There’s also some interesting research being done by Dr. Michael Hoffer at Miami’s Miller School of Medicine, where researchers are developing psilocybin-based treatments for mild traumatic brain injuries. Results on that study are expected this year.
Of course, research isn’t free, and psychedelics companies looking to bring these compounds to market require war chests of capital.
This is why we’ve seen companies such as MindMed MMEDF, Cybin CLXPF, Compass Pathways CMPS, Field Trip Health FTRPF, and Atai Life Sciences raising hundreds of millions of dollars. And quite successfully, too.
Still, more attention (and capital) is needed in this space if we have any chance of getting this medicine to the people who need it. Which is why I’m so pleased to see the UFC throw its weight behind this very important research.
It’s a very big deal.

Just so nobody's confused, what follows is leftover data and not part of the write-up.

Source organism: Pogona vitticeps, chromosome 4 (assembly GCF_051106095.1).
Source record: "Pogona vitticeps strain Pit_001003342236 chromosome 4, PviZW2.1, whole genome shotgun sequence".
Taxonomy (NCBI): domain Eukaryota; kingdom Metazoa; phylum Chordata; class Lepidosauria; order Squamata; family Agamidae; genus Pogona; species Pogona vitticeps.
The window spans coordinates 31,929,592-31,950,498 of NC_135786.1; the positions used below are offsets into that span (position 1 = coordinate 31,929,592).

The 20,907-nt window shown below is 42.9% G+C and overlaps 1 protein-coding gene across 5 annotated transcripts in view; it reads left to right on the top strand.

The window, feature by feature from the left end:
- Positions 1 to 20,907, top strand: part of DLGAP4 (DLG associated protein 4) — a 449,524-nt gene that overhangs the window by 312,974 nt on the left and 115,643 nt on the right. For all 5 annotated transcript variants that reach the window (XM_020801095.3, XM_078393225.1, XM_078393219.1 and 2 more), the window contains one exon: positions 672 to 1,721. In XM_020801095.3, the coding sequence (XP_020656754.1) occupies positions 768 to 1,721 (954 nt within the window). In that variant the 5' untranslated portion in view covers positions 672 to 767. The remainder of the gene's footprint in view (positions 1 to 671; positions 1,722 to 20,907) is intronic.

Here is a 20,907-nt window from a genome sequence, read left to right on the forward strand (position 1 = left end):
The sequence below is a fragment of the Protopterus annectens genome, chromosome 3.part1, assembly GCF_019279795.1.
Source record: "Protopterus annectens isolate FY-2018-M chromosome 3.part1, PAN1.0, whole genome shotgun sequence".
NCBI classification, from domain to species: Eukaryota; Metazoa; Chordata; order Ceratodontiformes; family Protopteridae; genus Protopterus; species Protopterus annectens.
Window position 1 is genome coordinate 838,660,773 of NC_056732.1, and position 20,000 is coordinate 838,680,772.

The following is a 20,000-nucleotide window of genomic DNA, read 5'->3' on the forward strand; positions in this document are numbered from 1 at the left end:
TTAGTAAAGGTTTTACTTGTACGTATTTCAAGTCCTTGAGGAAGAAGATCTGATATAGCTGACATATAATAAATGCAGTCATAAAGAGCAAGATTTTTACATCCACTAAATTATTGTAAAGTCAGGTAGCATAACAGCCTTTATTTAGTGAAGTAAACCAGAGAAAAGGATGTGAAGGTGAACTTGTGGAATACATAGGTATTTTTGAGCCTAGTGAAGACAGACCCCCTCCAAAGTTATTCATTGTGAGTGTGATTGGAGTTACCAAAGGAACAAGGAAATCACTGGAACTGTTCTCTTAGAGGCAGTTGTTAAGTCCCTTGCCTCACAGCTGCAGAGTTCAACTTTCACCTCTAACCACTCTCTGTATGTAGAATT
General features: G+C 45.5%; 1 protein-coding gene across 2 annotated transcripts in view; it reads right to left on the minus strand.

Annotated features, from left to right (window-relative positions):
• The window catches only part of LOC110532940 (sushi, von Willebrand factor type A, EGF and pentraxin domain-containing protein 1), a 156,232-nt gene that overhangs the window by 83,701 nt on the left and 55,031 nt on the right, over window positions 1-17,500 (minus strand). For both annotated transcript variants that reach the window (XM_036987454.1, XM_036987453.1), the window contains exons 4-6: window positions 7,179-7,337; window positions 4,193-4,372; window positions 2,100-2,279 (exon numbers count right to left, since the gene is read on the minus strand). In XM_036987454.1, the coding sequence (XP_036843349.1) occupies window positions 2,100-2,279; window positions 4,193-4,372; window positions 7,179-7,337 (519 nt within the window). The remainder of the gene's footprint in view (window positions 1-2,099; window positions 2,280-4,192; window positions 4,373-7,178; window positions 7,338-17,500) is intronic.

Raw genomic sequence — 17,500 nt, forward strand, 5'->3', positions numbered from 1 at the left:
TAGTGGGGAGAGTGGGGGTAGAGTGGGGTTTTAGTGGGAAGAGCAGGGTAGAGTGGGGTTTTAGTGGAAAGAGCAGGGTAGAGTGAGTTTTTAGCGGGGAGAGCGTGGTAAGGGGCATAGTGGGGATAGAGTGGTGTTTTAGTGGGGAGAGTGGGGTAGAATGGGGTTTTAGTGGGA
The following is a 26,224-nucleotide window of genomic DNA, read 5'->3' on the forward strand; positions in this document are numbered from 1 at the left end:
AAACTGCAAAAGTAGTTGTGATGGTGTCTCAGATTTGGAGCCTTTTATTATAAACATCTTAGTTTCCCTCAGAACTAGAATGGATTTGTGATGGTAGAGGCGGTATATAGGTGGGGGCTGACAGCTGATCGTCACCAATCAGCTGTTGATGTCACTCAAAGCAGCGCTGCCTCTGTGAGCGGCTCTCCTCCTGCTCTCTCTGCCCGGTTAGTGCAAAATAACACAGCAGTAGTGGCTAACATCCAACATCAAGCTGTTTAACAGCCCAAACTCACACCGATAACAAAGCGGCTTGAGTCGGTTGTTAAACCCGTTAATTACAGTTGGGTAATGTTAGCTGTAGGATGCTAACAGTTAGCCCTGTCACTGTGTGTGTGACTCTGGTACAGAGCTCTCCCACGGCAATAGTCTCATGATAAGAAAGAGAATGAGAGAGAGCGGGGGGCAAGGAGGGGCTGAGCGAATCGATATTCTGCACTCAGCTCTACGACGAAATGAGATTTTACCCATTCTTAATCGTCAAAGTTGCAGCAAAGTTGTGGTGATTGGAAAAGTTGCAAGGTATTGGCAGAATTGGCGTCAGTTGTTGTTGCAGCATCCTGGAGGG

I know some people criticize professional fighting as being immoral or promoting violence. I don’t think that’s true at all, and in fact, with the UFC looking to work with Johns Hopkins to support this research, I would argue that the UFC is showing far more compassion for the health and well-being of professional athletes than others who profit off their hard work and dedication.
It should also be noted that with an organization as big and influential as the UFC backing psychedelics research, it is likely that other big names in professional fighting will take notice, too.
Again. This is a very big deal.
Not just for investors, who are about to make a boat load of cash in this space, but for the millions of people suffering from mental illness and brain injuries.
Kudos to Dana White and the UFC.
Photo via Unsplash
Jeff Siegel is a managing partner of the JLS Fund (a $50M fund focused on psychedelics and plant-based medicines) and is also the co-founder of Green Chip Stocks, a private investment community focused on socially-responsible investing. He has been a featured guest on Fox, CNBC and Bloomberg Asia, and is a regular contributor to Benzinga.
© 2023 Benzinga.com. Benzinga does not provide investment advice. All rights reserved.